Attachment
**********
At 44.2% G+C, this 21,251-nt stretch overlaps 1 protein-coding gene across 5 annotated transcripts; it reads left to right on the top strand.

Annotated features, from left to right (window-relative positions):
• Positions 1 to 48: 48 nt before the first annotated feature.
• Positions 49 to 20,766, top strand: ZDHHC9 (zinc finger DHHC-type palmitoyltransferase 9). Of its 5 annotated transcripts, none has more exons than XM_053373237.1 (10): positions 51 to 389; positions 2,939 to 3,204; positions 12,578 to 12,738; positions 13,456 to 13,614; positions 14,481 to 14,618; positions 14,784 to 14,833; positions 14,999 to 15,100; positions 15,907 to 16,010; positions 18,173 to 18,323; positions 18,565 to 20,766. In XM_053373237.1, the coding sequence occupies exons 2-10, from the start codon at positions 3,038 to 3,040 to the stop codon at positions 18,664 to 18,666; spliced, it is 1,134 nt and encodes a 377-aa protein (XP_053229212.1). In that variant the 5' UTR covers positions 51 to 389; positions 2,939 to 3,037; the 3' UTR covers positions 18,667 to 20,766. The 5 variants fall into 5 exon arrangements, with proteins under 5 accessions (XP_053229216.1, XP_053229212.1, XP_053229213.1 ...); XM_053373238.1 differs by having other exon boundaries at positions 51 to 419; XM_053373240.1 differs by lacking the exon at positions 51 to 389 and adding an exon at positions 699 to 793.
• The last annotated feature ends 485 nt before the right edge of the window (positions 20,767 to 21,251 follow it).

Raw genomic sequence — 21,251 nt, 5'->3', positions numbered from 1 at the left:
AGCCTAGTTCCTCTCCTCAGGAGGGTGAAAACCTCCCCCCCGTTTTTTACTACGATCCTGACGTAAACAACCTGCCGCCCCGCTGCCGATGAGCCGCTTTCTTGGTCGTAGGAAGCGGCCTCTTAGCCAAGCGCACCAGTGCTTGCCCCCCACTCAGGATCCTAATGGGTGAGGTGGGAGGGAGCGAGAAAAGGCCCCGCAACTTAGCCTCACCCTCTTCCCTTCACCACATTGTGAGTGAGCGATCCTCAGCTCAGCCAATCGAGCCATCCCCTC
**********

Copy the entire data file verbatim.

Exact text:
At 44.2% G+C, this 21,251-nt stretch overlaps 1 protein-coding gene across 5 annotated transcripts; it reads left to right on the top strand.

Annotated features, from left to right (window-relative positions):
• Positions 1 to 48: 48 nt before the first annotated feature.
• Positions 49 to 20,766, top strand: ZDHHC9 (zinc finger DHHC-type palmitoyltransferase 9). Of its 5 annotated transcripts, none has more exons than XM_053373237.1 (10): positions 51 to 389; positions 2,939 to 3,204; positions 12,578 to 12,738; positions 13,456 to 13,614; positions 14,481 to 14,618; positions 14,784 to 14,833; positions 14,999 to 15,100; positions 15,907 to 16,010; positions 18,173 to 18,323; positions 18,565 to 20,766. In XM_053373237.1, the coding sequence occupies exons 2-10, from the start codon at positions 3,038 to 3,040 to the stop codon at positions 18,664 to 18,666; spliced, it is 1,134 nt and encodes a 377-aa protein (XP_053229212.1). In that variant the 5' UTR covers positions 51 to 389; positions 2,939 to 3,037; the 3' UTR covers positions 18,667 to 20,766. The 5 variants fall into 5 exon arrangements, with proteins under 5 accessions (XP_053229216.1, XP_053229212.1, XP_053229213.1 ...); XM_053373238.1 differs by having other exon boundaries at positions 51 to 419; XM_053373240.1 differs by lacking the exon at positions 51 to 389 and adding an exon at positions 699 to 793.
• The last annotated feature ends 485 nt before the right edge of the window (positions 20,767 to 21,251 follow it).

Raw genomic sequence — 21,251 nt, 5'->3', positions numbered from 1 at the left:
AGCCTAGTTCCTCTCCTCAGGAGGGTGAAAACCTCCCCCCCGTTTTTTACTACGATCCTGACGTAAACAACCTGCCGCCCCGCTGCCGATGAGCCGCTTTCTTGGTCGTAGGAAGCGGCCTCTTAGCCAAGCGCACCAGTGCTTGCCCCCCACTCAGGATCCTAATGGGTGAGGTGGGAGGGAGCGAGAAAAGGCCCCGCAACTTAGCCTCACCCTCTTCCCTTCACCACATTGTGAGTGAGCGATCCTCAGCTCAGCCAATCGAGCCATCCCCTC